How to Choose the Best Moisturizer?

All moisturizers are not equal, which is why medical grade moisturizers are best. There are differences in ingredient quality, formulations, manufacturing, and packaging that affect the quality of the moisturizer. Every ingredient in moisturizers has an effect on skin health. The pH, type of water, fatty acids, preservatives and fragrances used in the moisturizer are all important. It is difficult for you to choose the best moisturizer for your skin if you are not a dermatologist with a special interest in cosmeceutical science because there is SO MUCH TO KNOW about moisturizers. For this reason, we recommend that you take the quiz and let us guide you to the best moisturizer for your skin type. These are some of the issues our dermatologists consider when recommending a moisturizer:

Oily Skin vs Dry Skin Moisturizers

Oily skin types need lighter moisturizers such as a light cream, lotion, or serum. Extremely oily skin types may not need a moisturizer at all. Dry skin types need barrier repair moisturizers. The biggest mistake that we see our patients making with their skin care routines is using the wrong moisturizer for their skin type. In many cases, oily skin types use a moisturizer that is too heavy for their skin. This is because many people incorrectly guess if their skin is oily or dry- which is why you need to take the skin type quiz to find the best moisturizer for your Baumann Skin Type[12].

Sebum production helps you choose a type of moisturizer

Water In Moisturizers

Often water is at the top of the ingredient list in moisturizers. This is because the goal of moisturizers is to replace lost water in the skin. Water in a moisturizer is a good thing- but it depends upon the type of water in the moisturizer. It is always a good idea to apply moisturizer over damp skin to help trap water into the skin- especially if you are using a moisturizer that does not have water towards the beginning of the ingredient list.

There are many different kinds of water that can be used in-or-with moisturizers. Water can contain various minerals that play roles in skin health. For example, thermal spring water has minerals such as Ca2+, bicarbonate (HCO?3), silicates, iron, sodium, magnesium, selenium, sulfur, strontium, and other metals[13]. The presence of metals in water, the temperature of water, and the pH of water all affect moisturizer efficacy.

Saturated vs Unsaturated Fatty Acids In Moisturizers

Fatty acids function as occlusive ingredients in moisturizers and directly affect the skin. All fatty acids repair the skin barrier, but saturated fatty acids are the fatty acids usually included in barrier repair moisturizers. Saturated fatty acids are the fatty acids that are most commonly used in moisturizers because they have a longer shelf life. Saturated fatty acids found in moisturizers include stearic acid, lauric acid, myristic acid, and palmitic acid.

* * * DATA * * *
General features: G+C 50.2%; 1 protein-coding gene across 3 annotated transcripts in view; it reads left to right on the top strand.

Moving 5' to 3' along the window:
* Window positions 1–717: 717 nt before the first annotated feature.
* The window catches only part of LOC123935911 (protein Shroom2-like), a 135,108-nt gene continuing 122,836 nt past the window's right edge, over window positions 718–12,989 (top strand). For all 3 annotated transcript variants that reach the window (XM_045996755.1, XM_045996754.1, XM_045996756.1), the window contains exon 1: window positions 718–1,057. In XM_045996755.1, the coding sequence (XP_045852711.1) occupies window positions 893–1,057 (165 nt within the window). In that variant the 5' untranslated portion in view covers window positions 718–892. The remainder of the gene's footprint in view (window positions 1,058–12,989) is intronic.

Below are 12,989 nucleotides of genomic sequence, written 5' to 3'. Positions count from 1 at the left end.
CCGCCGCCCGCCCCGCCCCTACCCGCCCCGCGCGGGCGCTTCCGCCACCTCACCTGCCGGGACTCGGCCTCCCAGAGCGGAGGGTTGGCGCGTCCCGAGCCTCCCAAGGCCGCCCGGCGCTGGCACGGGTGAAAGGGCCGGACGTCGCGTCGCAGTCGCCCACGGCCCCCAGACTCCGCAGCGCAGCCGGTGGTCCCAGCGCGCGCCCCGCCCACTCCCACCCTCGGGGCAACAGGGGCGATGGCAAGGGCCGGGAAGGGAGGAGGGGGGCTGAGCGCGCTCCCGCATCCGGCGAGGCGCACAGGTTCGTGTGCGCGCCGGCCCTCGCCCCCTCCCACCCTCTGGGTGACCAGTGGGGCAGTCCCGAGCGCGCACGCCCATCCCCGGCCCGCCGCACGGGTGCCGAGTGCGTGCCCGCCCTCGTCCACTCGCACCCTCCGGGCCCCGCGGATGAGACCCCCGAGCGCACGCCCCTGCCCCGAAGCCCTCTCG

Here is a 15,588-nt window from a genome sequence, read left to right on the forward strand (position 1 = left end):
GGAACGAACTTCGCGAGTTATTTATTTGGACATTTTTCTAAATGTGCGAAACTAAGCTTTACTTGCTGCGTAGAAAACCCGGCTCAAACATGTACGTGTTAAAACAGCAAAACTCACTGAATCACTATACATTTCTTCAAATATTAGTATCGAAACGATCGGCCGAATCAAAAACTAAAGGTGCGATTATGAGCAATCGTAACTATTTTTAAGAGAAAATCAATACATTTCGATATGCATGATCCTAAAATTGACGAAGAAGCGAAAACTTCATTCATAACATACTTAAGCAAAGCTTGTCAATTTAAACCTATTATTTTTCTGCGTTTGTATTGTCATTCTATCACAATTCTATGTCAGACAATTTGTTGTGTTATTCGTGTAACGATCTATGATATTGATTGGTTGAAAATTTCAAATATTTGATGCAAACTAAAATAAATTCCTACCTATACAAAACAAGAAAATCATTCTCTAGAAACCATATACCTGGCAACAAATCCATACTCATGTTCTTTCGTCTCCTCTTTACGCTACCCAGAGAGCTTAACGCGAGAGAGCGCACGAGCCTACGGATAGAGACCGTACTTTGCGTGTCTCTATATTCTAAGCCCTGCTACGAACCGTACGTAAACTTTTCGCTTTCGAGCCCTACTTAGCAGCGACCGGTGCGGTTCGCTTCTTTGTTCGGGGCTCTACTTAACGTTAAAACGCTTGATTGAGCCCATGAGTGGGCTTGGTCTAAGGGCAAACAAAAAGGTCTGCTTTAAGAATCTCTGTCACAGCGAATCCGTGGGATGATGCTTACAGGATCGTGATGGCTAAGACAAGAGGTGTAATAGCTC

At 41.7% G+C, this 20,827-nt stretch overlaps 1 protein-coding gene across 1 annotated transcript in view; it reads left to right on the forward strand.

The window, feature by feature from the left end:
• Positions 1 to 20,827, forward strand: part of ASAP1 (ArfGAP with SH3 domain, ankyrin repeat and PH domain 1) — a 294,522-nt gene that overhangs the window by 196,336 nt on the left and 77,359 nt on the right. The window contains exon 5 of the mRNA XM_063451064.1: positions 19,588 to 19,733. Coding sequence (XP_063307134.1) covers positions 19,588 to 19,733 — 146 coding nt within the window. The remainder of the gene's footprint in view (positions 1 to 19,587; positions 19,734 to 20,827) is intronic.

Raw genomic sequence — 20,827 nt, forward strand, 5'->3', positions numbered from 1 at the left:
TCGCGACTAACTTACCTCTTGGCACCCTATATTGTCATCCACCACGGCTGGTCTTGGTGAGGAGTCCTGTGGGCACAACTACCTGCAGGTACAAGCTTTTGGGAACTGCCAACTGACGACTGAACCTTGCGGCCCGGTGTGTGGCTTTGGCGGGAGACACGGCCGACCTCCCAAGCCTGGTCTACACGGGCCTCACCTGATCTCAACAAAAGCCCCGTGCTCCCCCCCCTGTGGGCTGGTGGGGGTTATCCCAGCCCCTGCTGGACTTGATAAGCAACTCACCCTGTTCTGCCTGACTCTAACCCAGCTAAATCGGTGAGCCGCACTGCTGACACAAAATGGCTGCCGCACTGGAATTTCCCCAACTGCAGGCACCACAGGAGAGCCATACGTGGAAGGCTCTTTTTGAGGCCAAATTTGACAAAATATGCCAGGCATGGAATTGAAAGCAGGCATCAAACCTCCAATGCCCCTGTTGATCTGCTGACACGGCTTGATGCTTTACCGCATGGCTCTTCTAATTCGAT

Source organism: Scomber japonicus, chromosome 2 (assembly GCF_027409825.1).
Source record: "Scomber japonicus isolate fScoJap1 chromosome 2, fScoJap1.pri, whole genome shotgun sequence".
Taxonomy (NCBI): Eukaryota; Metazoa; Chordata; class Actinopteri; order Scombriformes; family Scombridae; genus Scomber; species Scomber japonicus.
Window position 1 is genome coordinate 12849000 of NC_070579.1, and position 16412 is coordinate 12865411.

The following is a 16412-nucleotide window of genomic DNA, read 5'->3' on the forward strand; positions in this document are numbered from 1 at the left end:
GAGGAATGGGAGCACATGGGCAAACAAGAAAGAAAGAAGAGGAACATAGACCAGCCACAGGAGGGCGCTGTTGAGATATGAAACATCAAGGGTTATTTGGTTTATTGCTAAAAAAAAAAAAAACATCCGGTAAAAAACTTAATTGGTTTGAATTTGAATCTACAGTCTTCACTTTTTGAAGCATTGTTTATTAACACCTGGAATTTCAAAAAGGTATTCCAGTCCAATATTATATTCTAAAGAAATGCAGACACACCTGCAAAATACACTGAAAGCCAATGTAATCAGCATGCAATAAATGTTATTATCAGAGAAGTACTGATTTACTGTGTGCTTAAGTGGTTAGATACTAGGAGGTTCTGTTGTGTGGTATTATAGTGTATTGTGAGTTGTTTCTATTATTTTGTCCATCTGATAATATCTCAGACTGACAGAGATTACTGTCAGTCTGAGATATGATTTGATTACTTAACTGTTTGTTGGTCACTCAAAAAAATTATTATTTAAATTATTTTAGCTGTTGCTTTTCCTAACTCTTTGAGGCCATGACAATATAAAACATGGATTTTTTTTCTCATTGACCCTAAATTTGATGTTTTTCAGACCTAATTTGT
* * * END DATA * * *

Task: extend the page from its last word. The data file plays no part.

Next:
Unsaturated fatty acids have a shorter shelf-life unless they are formulated with antioxidants to prevent oxidation. You can tell if your moisturizer is oxidized because it will have a bad smell. Unsaturated fatty acids found in moisturizers include oleic acid and linoleic acid. Unsaturated fatty acids are used in the best moisturizers to treat uneven skin tone.

How To Know Which Moisturizer Is Best?

Take the free skin type test, ask your dermatologist for advice (find one at aad.org) or schedule an appointment with one of our STS approved doctors and health care providers. These are the best ways to get a dermatologist-recommended moisturizer as part of a complete customized skincare routine that addresses all of your skin issues.

It is difficult to look at the skincare product label to know which fatty acids are in the product because fatty acids can be in oils and other ingredients that have different names. Your moisturizer should be chosen so that the fatty acids in the skincare product target your barriers to skin health.

Level up your skin care knowledge with medical advice from dermatologists

Best References on How Moisturizers Work:

1. Baumann, L. Moisturizers in “Baumann’s Cosmetic Dermatology” Ed. 3 McGraw Hill 2021 In press.

2. Baumann, L. Moisturizers in “Baumann’s Cosmetic Dermatology” Ed. 3 McGraw Hill 2021 In press.

3. Ye L, Mauro TM, Dang E, Wang G, Hu LZ, Yu C, et al. Topical applications of an emollient reduce circulating pro-inflammatory cytokine levels in chronically aged humans: a pilot clinical study. J Eur Acad Dermatol Venereol. 2019;33(11):2197-2201.

4. Bawany, F., Beck, L. A., & Järvinen, K. M. (2020). Halting the march: primary prevention of atopic dermatitis and food allergies. The Journal of Allergy and Clinical Immunology: In Practice, 8(3), 860-875.

5. Lowe AJ, Leung DYM, Tang MLK, Su JC, Allen KJ. The skin as a target for prevention of the atopic march. Ann Allergy Asthma Immunol. 2018;120(2):145-151.

6. Czarnowicki, T., Krueger, J. G., & Guttman-Yassky, E. (2017). Novel concepts of prevention and treatment of atopic dermatitis through barrier and immune manipulations with implications for the atopic march. Journal of Allergy and Clinical Immunology, 139(6), 1723-1734.

7. Kothari, A., Locke, A., & Eiwegger, T. (2020). Emollients for the prevention of atopic dermatitis. Allergy.

8. Matsumoto, K., Iikura, K., Morita, H., & Saito, H. (2020). Barrier dysfunction in the atopic march—how does atopic dermatitis lead to asthma in children?. Journal of Allergy and Clinical Immunology, 145(6), 1551-1553.

9. Yang M, Zhou M, Song L. A review of fatty acids influencing skin condition. J Cosmet Dermatol. 2020;19(12):3199-3204.

10. Baldwin HE, Bhatia ND, Friedman A, Eng RM, Seite S. The Role of Cutaneous Microbiota Harmony in Maintaining a Functional Skin Barrier. J Drugs Dermatol. 2017;16(1):12-18.

11. Baumann, L. Skin Microbiome Ch 4 in “Baumann’s Cosmetic Dermatology” Ed. 3 McGraw Hill 2021 In press.

12. Youn, S. W., Kim, S. J., Hwang, I. A., & Park, K. C. (2002). Evaluation of facial skin type by sebum secretion: discrepancies between subjective descriptions and sebum secretion. Skin Research and Technology, 8(3), 168-172.

13. Baldwin HE, Bhatia ND, Friedman A, Eng RM, Seite S. The Role of Cutaneous Microbiota Harmony in Maintaining a Functional Skin Barrier. J Drugs Dermatol. 2017;16(1):12-18.